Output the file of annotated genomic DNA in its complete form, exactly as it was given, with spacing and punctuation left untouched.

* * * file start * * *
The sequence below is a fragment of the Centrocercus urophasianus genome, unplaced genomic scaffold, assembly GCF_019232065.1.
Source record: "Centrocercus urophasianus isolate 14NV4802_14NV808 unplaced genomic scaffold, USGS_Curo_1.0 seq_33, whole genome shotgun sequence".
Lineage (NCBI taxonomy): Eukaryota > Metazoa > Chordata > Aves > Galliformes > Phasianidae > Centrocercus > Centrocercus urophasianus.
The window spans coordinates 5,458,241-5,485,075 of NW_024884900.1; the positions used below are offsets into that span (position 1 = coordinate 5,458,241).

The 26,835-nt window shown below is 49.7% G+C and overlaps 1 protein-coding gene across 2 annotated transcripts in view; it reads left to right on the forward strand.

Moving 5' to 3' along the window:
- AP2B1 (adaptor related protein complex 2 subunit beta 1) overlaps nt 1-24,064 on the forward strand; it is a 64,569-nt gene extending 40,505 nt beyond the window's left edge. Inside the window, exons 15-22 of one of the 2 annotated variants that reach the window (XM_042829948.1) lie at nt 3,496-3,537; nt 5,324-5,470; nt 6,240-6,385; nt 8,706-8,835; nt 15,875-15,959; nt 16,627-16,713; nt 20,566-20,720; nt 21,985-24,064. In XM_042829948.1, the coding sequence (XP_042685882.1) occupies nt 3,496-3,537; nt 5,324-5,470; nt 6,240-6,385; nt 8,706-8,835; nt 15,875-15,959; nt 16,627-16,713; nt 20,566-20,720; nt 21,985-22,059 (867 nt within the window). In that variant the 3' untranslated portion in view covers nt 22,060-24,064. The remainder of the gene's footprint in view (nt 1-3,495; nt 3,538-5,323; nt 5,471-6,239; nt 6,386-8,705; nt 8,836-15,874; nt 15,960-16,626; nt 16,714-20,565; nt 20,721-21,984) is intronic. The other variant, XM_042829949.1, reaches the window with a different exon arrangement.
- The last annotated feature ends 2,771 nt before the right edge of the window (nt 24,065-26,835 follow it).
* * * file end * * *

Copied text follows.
The sequence below is a fragment of the Centrocercus urophasianus genome, unplaced genomic scaffold, assembly GCF_019232065.1.
Source record: "Centrocercus urophasianus isolate 14NV4802_14NV808 unplaced genomic scaffold, USGS_Curo_1.0 seq_33, whole genome shotgun sequence".
Lineage (NCBI taxonomy): Eukaryota > Metazoa > Chordata > Aves > Galliformes > Phasianidae > Centrocercus > Centrocercus urophasianus.
The window spans coordinates 5,458,241-5,485,075 of NW_024884900.1; the positions used below are offsets into that span (position 1 = coordinate 5,458,241).

The 26,835-nt window shown below is 49.7% G+C and overlaps 1 protein-coding gene across 2 annotated transcripts in view; it reads left to right on the forward strand.

Moving 5' to 3' along the window:
- AP2B1 (adaptor related protein complex 2 subunit beta 1) overlaps nt 1-24,064 on the forward strand; it is a 64,569-nt gene extending 40,505 nt beyond the window's left edge. Inside the window, exons 15-22 of one of the 2 annotated variants that reach the window (XM_042829948.1) lie at nt 3,496-3,537; nt 5,324-5,470; nt 6,240-6,385; nt 8,706-8,835; nt 15,875-15,959; nt 16,627-16,713; nt 20,566-20,720; nt 21,985-24,064. In XM_042829948.1, the coding sequence (XP_042685882.1) occupies nt 3,496-3,537; nt 5,324-5,470; nt 6,240-6,385; nt 8,706-8,835; nt 15,875-15,959; nt 16,627-16,713; nt 20,566-20,720; nt 21,985-22,059 (867 nt within the window). In that variant the 3' untranslated portion in view covers nt 22,060-24,064. The remainder of the gene's footprint in view (nt 1-3,495; nt 3,538-5,323; nt 5,471-6,239; nt 6,386-8,705; nt 8,836-15,874; nt 15,960-16,626; nt 16,714-20,565; nt 20,721-21,984) is intronic. The other variant, XM_042829949.1, reaches the window with a different exon arrangement.
- The last annotated feature ends 2,771 nt before the right edge of the window (nt 24,065-26,835 follow it).